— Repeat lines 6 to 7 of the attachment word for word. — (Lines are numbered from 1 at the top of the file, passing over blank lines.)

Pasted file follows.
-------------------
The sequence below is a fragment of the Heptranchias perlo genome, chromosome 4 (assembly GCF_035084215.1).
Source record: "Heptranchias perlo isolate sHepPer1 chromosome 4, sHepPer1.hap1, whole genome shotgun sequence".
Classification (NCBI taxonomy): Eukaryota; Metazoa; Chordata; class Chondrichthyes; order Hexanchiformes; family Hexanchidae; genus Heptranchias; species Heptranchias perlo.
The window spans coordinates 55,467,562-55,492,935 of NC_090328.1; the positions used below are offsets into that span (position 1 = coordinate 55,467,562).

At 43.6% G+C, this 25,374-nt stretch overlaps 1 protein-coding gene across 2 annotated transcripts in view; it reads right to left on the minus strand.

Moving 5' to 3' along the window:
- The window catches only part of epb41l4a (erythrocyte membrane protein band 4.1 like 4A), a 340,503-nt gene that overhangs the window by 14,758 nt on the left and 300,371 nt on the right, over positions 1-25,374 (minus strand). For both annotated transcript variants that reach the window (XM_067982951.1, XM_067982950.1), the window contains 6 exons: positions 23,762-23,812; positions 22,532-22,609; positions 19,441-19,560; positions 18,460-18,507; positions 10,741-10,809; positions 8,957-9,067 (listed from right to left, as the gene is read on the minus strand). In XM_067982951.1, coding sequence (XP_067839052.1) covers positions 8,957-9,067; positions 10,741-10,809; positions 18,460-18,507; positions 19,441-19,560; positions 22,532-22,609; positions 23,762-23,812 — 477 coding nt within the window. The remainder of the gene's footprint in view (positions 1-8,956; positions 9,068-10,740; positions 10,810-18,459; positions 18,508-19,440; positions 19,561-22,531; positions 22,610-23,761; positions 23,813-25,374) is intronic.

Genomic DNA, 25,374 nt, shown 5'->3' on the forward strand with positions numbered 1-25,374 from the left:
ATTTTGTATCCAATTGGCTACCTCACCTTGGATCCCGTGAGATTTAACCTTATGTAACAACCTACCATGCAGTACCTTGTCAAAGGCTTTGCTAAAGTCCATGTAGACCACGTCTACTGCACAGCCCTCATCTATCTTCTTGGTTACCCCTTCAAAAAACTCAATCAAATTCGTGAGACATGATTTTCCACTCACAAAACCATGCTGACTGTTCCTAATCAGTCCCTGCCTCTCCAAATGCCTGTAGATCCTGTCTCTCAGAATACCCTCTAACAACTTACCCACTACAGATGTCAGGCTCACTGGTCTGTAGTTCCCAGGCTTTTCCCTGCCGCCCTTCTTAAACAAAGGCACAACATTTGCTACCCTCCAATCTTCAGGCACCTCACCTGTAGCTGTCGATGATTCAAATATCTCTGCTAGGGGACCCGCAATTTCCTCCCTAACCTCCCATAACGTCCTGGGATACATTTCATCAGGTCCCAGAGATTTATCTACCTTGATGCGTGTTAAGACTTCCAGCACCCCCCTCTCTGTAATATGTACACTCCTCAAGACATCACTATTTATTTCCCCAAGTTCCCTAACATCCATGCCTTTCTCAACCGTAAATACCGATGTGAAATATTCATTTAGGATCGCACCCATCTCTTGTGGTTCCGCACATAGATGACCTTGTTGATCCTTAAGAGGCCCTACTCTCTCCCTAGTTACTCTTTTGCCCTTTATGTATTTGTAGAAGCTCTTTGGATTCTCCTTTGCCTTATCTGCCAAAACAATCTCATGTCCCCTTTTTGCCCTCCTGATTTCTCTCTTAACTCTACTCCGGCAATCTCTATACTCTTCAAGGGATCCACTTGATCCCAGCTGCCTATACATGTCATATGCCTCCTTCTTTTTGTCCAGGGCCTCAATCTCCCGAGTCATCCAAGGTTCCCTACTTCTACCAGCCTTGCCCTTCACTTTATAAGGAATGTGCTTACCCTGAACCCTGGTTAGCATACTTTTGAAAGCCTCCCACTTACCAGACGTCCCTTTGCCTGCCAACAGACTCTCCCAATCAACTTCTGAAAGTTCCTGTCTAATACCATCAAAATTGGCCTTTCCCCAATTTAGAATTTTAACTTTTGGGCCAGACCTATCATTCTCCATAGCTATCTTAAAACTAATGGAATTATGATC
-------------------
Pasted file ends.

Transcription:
Moving 5' to 3' along the window:
- The window catches only part of epb41l4a (erythrocyte membrane protein band 4.1 like 4A), a 340,503-nt gene that overhangs the window by 14,758 nt on the left and 300,371 nt on the right, over positions 1-25,374 (minus strand). For both annotated transcript variants that reach the window (XM_067982951.1, XM_067982950.1), the window contains 6 exons: positions 23,762-23,812; positions 22,532-22,609; positions 19,441-19,560; positions 18,460-18,507; positions 10,741-10,809; positions 8,957-9,067 (listed from right to left, as the gene is read on the minus strand). In XM_067982951.1, coding sequence (XP_067839052.1) covers positions 8,957-9,067; positions 10,741-10,809; positions 18,460-18,507; positions 19,441-19,560; positions 22,532-22,609; positions 23,762-23,812 — 477 coding nt within the window. The remainder of the gene's footprint in view (positions 1-8,956; positions 9,068-10,740; positions 10,810-18,459; positions 18,508-19,440; positions 19,561-22,531; positions 22,610-23,761; positions 23,813-25,374) is intronic.